Modiji, welcome to the Great Indian Chauraha that you had ordained

Modiji, welcome to the Great Indian Chauraha that you had ordained

SAM Report,
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Rahul Gandhi

If the Prime Minister keeps his promise to turn up at a public square and face the consequences of demonetisation, a sneak preview of what lies in store was provided by Rahul Gandhi on Thursday (August 30) in his most direct attack yet on Narendra Modi and Amit Shah.

At play will be questions on Rafale, Anil Ambani, cease and desist notices, alleged crony capitalism, demonetisation season deposits in a Gujarat bank and a “hesitant” media.

“Prime Minister Modi should answer why he inflicted a deep wound like demonetisation when issues like unemployment and low GDP rate remained,” Rahul told a media conference a day after the RBI said that 99.3 per cent of the demonetised notes had been deposited in banks.

The RBI figure has struck at the root of the contention that demonetisation would expose a mountain of black money, bringing into sharp focus Modi’s impassioned declaration in November 2016 that he would accept any punishment at a ” chauraha (crossroads or public square)” if it was proved that he made a mistake.

At the media conference, Rahul listed a slew of charges, prompting the BJP to dismiss them as a “parroting” of old charges. Many of the allegations were indeed not new but there appeared to be a cohesive strategy behind the Congress president’s offensive.

Allegations had arisen that the crackdown on activists and lawyers accused of being in cahoots with Maoists was timed to deflect attention from the Rafale controversy as well as the RBI annual report that listed the demonetisation data.

However, Rahul has now sought to interlink the key questions raised by the three issues with the objective of keeping them alive and denying a respite to Modi, who has never addressed a media conference on any of these issues but has confined himself to emailed interviews.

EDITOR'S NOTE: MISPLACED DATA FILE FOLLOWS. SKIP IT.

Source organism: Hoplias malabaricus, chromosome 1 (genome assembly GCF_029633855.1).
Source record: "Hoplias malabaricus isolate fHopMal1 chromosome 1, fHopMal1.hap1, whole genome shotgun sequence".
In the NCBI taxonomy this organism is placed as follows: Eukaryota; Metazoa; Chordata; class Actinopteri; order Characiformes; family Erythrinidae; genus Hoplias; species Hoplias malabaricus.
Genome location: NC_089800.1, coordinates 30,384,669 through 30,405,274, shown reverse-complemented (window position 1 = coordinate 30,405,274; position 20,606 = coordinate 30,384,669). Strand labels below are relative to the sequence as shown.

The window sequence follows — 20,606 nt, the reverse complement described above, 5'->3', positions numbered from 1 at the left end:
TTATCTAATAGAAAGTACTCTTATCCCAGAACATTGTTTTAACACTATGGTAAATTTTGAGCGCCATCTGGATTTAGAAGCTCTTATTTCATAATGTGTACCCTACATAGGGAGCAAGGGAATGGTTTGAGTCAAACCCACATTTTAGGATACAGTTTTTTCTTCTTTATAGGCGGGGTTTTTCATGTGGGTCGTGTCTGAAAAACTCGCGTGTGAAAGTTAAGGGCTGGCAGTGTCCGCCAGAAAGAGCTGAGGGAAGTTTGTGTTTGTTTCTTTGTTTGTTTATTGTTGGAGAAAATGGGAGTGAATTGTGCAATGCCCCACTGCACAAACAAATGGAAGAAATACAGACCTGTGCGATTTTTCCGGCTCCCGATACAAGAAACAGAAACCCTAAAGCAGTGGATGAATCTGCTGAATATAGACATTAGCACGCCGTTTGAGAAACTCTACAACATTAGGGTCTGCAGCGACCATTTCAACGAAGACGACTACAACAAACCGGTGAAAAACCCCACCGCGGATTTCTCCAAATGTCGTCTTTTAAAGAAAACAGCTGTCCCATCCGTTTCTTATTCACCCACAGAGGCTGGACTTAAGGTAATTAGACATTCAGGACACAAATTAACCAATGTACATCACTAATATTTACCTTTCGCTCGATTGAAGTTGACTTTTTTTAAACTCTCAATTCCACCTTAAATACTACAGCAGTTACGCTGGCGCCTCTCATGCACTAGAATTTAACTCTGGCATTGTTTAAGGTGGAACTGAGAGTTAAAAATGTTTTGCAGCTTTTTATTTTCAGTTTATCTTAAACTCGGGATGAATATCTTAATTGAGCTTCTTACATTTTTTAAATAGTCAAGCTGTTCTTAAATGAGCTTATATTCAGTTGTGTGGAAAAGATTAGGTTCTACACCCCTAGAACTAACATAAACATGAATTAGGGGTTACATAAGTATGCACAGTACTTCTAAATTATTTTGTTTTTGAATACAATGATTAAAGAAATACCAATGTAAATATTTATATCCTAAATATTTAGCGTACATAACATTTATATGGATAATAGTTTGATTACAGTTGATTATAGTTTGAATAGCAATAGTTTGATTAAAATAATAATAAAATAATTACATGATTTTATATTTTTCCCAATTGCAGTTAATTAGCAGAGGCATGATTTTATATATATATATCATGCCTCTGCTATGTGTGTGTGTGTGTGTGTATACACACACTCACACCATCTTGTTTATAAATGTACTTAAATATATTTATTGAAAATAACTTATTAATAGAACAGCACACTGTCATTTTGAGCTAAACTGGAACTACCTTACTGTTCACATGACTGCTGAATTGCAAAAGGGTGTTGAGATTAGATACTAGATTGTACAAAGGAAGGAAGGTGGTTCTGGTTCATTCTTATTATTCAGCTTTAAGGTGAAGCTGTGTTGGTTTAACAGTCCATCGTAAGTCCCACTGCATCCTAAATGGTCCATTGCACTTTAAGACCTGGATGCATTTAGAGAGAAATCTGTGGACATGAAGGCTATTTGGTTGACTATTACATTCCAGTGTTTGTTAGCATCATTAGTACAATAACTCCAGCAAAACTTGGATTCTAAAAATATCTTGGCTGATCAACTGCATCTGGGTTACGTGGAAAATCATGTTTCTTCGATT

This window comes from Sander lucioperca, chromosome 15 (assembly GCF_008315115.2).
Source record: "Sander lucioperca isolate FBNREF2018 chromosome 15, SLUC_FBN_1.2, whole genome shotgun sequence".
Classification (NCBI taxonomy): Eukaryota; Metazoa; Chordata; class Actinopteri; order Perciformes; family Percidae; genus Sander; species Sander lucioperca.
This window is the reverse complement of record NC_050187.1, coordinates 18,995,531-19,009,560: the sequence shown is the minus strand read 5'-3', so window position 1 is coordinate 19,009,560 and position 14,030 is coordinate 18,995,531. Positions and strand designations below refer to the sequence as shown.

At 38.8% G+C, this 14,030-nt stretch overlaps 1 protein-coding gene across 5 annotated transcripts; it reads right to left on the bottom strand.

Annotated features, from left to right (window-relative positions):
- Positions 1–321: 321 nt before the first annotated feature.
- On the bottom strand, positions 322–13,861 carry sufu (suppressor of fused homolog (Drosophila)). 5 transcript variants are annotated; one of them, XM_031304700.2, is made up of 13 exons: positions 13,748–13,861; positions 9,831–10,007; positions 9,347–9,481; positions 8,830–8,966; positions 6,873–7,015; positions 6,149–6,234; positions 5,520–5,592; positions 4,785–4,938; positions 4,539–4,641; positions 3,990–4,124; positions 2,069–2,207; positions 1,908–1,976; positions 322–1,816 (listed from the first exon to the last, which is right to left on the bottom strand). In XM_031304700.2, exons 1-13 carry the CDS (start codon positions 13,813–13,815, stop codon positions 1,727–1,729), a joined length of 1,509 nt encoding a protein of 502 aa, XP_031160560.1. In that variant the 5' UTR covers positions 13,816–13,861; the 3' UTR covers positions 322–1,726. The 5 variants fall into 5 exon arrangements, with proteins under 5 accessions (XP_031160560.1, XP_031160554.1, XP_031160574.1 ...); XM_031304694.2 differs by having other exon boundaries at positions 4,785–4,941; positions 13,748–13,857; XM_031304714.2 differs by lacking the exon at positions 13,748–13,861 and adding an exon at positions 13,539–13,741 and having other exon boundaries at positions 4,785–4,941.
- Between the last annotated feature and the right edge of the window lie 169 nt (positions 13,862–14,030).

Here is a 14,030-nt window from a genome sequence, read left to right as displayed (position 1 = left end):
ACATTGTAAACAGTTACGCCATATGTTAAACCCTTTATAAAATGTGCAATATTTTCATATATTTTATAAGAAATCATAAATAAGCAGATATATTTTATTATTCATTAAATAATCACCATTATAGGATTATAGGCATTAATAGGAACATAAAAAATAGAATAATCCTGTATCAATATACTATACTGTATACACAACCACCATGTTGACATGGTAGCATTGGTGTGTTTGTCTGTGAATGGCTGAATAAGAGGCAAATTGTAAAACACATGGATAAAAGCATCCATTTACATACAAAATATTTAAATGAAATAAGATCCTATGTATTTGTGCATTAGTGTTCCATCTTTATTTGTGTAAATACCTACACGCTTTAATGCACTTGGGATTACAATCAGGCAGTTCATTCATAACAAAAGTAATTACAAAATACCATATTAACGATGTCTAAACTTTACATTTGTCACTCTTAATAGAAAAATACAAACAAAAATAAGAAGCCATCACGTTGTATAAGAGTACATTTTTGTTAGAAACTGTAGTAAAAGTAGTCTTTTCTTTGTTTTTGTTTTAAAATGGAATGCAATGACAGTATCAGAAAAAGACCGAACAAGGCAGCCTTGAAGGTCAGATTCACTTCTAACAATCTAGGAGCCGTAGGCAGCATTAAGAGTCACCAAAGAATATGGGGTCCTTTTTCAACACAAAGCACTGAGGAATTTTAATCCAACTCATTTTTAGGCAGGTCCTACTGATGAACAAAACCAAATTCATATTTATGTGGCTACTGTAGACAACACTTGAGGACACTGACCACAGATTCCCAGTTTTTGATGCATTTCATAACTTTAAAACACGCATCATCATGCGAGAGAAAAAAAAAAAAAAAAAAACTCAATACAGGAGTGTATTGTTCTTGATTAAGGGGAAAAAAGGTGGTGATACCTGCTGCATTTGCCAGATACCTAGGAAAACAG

At the outset, Rahul touched upon a theme that sought to underscore the perceived atmosphere in the country.

“How are you?” Rahul asked the journalists. “Is your mood fine?…. Mine is good. Are you writing freely these days? Or under pressure? A little (pressure)?

“There is a general mood in the country… people are scared to speak… even the press feel so…. journalists have a hesitation in writing….”

Rahul’s attack on the demonetisation focused on two factors – he suggested that crony capitalists benefited and others, including a traditional constituency of the BJP, suffered.

The demonetisation was a scam devised to help 15 to 20 capitalist friends of Prime Minister Narendra Modi legalise their black money and aid the BJP politically and financially, Rahul said. He added that an apology – which the Congress had demanded on Wednesday – would not suffice.

“You apologise when you make a mistake, but demonetisation was not a mistake. It was a direct effort by the Prime Minister to help his corporate friends who helped him during his campaign… and continue to ensure him saturation coverage on television,” Rahul said. “Demonetisation was designed to allow Modiji’s crony capitalist friends to convert their black money into white.”

Rahul based the demand for an explanation from Modi on the suffering of small and mid-size businessmen and shopkeepers, farmers, women and jobless youths, insisting that the Prime Minister should answer them. “He (Modi) took money out of everyone’s pockets and put it into the pockets of India’s biggest crony capitalists,” Rahul alleged.

His focus seemed to be particularly on small and mid-size businessmen, long regarded as the BJP’s core constituency. “Demonetisation was a direct attack on small and middle businessmen to destroy them and open the way for big businesses like Amazon,” he said.

Seeking to hit Modi with his own jibe that nothing had happened in India in the 70 years before him, Rahul said: “Yes, Modiji is right that in 70 years no Indian Prime Minister has blown the economy to smithereens like he has. It was no jumla (figure of speech); it was a scam.”

Rahul cited how a cooperative bank in Gujarat, of which BJP president Amit Shah was a director during the demonetisation, received a huge amount of deposits in banned notes.

An RTI response, flagged by the Congress in June, had said the Ahmedabad District Cooperative Bank had received Rs 745.5 crore worth of deposits in demonetised Rs 500 and Rs 1,000 notes in five days before such banks were barred from accepting the recalled notes. Nabard, which oversees the rural credit economy, had later sought to give a clean chit to the deposits.

Asked about the criminal defamation case filed against him by the cooperative bank, Rahul drew attention to the Rafale deal and the Reliance group of Anil Ambani which had served cease-and-desist notices on several Congress functionaries.

“Anil Ambani has filed cases against practically everyone in the Congress. File as many defamation suits as you want. But defamation suits will not change the facts. The truth is that demonetisation was done to benefit crony capitalists and the Rafale deal favours one particular corporate friend,” Rahul said.

On Rafale, Rahul quoted conflicting statements from the government and the Prime Minister to say “the man is lying”.

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